Wednesday, 17 June 2009


Om jag vänder mig om

Björn Runge - 2003 - Sweden

Swedish melodrama by Bjorn Runge based around three couples and a night of secrets, shouting, sharing, absolution, etc. You know the score. Comparisons with Bergman’s family dramas are obvious, but the roaming camera pursuing and swinging between characters looking for cracks and blame seem more akin to Haneke. If anything, despite a quality cast, Runge’s allowing everything to be resolved by histrionics only shows how carefully calibrated Bergman pitched his melodrama. Despite its chilly, despondent disposition, "Daybreak" has more in common with soap operas.

Also like Hanake, Runge ultimately comes out as hectoring and exhibiting moral superiority. There is evidence of casual humanity, but in the end the blame is - as in Hanake - with a middle-class bourgeois who Won’t Face Things and earnestly live their lives in denial. The oddness here is that Runge throws culpability mostly all on the men. A builder who works so hard to earn money for his family, he never spends time with them. A man so embedded in his own loss of his daughter and disgust at the outside world, especially people of colour, that he wants the house bricked up so no one can trouble him and his wife. A philandering doctor about to lose his job and family who, when confronted with painful truths over a dinner of revelations, simply keeps saying he is going to make dinner or coffee to comical proportions. And, oddest of all, a man who left his clearly disturbed and demanding wife for a younger woman years ago. He is obviously happy with his new life, and his ex-wife clearly needs psychiatric treatment and a restraining order; and yet perversely we are apparently to empathise with her agony, with her inflicting what can only be termed torture upon her ex and his wife, for this is the only way he can be made to face the grief he has caused so that she can achieve closure. The ex-wife is left to wander into the dawn, presumably cleansed and less sociopathic, but I wouldn’t bet on it. It’s a fine line between addressing the flaws of average people for a humane outlook and criticising those mistakes into something more judgmental.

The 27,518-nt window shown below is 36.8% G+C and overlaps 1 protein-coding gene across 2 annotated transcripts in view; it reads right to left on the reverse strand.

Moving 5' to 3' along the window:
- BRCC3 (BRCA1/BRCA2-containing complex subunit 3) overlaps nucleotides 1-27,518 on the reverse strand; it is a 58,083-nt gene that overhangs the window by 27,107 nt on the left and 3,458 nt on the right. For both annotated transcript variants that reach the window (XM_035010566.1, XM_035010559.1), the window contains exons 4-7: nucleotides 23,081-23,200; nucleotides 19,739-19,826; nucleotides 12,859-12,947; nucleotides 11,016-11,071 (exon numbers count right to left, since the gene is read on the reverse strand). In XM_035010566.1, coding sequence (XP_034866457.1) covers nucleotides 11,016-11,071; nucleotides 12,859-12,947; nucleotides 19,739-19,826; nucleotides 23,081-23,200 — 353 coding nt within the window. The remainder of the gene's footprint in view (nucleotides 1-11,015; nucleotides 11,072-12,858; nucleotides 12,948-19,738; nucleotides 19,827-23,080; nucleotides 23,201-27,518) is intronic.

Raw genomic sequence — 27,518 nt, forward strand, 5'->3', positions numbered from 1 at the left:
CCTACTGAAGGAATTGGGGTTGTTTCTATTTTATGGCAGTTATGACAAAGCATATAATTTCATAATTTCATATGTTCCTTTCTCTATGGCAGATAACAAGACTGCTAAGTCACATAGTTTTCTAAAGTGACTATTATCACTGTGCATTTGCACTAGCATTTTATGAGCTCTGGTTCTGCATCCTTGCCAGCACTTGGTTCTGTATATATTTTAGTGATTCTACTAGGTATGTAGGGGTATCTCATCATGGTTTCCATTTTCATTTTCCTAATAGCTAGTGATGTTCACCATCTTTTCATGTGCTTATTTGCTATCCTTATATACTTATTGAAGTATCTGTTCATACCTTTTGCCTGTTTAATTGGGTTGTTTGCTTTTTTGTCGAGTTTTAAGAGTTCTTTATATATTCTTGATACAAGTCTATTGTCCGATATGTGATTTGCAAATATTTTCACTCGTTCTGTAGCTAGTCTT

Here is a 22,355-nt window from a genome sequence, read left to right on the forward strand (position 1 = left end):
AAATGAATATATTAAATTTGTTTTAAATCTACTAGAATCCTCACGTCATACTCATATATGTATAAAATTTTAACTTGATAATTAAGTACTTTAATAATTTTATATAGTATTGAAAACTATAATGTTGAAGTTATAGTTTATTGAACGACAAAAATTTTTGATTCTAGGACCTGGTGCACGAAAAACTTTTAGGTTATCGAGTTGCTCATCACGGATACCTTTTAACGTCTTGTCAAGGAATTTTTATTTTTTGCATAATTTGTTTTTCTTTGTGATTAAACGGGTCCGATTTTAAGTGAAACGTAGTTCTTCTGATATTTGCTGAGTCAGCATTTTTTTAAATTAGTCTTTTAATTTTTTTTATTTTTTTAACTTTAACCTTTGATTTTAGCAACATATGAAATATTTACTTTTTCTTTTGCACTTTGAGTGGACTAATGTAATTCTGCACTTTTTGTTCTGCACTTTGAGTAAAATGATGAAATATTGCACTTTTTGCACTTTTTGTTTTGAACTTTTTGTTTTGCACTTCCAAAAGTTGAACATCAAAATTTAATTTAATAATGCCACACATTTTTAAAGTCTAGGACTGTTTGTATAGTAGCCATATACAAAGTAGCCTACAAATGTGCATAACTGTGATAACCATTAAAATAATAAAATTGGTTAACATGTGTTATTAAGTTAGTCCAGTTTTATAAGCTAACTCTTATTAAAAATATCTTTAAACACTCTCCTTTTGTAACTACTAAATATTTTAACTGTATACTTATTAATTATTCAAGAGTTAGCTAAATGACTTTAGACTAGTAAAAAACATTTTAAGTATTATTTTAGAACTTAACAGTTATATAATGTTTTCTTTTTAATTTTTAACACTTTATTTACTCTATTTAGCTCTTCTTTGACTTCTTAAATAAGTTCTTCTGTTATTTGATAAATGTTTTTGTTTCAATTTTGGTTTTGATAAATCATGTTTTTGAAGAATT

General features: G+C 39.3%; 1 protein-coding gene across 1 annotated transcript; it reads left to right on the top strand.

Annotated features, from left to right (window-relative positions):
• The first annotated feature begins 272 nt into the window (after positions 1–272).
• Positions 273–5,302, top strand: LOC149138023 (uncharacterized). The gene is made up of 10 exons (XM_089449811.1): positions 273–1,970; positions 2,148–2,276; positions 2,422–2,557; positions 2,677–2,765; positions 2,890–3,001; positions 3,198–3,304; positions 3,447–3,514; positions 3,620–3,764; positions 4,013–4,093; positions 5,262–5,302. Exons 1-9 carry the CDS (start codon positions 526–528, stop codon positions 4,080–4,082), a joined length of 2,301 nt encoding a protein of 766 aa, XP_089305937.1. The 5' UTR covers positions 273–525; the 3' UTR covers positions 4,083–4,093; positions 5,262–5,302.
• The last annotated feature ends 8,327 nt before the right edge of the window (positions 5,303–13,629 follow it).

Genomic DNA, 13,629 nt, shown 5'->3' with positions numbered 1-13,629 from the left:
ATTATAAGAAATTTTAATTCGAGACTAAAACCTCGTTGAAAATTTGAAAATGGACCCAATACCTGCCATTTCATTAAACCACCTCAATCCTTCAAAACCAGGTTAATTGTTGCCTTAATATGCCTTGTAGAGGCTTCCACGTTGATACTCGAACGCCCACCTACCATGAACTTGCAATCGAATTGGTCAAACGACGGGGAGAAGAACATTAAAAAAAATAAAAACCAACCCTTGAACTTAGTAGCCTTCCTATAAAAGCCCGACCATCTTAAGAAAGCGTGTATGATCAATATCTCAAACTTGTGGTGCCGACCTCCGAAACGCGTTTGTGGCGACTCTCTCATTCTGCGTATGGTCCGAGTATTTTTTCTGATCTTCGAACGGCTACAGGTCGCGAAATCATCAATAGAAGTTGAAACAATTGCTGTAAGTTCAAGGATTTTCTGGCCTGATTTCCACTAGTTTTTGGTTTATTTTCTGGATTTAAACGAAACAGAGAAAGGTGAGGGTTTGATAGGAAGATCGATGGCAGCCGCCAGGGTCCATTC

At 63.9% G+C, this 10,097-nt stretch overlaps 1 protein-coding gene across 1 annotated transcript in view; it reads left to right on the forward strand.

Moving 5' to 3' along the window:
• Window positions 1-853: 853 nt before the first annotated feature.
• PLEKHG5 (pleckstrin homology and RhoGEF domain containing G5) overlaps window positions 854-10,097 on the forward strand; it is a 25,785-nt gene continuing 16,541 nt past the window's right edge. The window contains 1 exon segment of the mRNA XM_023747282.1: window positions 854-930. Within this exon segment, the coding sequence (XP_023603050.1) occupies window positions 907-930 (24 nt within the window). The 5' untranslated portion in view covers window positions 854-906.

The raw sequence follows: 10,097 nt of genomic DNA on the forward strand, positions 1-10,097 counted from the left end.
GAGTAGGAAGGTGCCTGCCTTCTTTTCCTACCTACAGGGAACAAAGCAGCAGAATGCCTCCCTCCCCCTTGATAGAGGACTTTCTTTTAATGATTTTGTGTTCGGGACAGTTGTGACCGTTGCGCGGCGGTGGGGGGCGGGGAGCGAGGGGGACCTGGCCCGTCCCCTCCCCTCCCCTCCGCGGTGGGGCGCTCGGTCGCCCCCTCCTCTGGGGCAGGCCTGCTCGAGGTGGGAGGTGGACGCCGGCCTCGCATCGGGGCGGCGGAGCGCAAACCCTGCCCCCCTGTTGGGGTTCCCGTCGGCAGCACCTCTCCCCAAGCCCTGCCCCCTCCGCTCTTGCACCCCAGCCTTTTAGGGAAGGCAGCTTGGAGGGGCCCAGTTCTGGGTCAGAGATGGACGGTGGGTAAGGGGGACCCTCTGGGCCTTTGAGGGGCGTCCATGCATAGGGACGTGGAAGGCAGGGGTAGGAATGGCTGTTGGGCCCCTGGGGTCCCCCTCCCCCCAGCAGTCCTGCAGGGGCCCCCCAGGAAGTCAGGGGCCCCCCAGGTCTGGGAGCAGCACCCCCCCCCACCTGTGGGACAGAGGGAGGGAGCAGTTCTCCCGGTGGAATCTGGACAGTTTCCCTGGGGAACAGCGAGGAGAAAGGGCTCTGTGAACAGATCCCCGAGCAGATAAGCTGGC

The overt symbolism is occasionally cloying too. The bricking-up-the-house is a decent conceit, for it generates a little quirk and mystery besides representing willful alienation. But we start with the graphic removal of the heart; a car chase that ends with them going in circles; a moment where the different narratives briefly pass one another at a crossroads; and then, when revelations have been made and absorbed… daybreak. Like firearms, hysterical characters are often cheap dramatics in search of meaningful drama. More reliance upon the fine cast and greater restraint might have given the show more elegance.

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